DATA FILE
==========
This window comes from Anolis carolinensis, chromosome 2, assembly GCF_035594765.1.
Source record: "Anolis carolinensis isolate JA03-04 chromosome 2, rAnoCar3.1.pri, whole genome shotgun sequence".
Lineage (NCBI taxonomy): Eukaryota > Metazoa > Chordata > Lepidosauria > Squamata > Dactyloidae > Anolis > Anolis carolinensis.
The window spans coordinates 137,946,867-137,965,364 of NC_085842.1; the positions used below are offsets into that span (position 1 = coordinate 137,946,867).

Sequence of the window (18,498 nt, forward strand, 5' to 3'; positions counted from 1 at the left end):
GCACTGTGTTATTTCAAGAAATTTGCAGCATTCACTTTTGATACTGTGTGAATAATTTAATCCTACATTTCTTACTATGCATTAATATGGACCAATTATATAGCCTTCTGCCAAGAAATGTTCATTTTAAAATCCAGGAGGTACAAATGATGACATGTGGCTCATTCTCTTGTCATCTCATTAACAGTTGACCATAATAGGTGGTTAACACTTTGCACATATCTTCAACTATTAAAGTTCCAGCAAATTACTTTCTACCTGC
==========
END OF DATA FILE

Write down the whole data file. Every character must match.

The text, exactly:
This window comes from Anolis carolinensis, chromosome 2, assembly GCF_035594765.1.
Source record: "Anolis carolinensis isolate JA03-04 chromosome 2, rAnoCar3.1.pri, whole genome shotgun sequence".
Lineage (NCBI taxonomy): Eukaryota > Metazoa > Chordata > Lepidosauria > Squamata > Dactyloidae > Anolis > Anolis carolinensis.
The window spans coordinates 137,946,867-137,965,364 of NC_085842.1; the positions used below are offsets into that span (position 1 = coordinate 137,946,867).

Sequence of the window (18,498 nt, forward strand, 5' to 3'; positions counted from 1 at the left end):
GCACTGTGTTATTTCAAGAAATTTGCAGCATTCACTTTTGATACTGTGTGAATAATTTAATCCTACATTTCTTACTATGCATTAATATGGACCAATTATATAGCCTTCTGCCAAGAAATGTTCATTTTAAAATCCAGGAGGTACAAATGATGACATGTGGCTCATTCTCTTGTCATCTCATTAACAGTTGACCATAATAGGTGGTTAACACTTTGCACATATCTTCAACTATTAAAGTTCCAGCAAATTACTTTCTACCTGC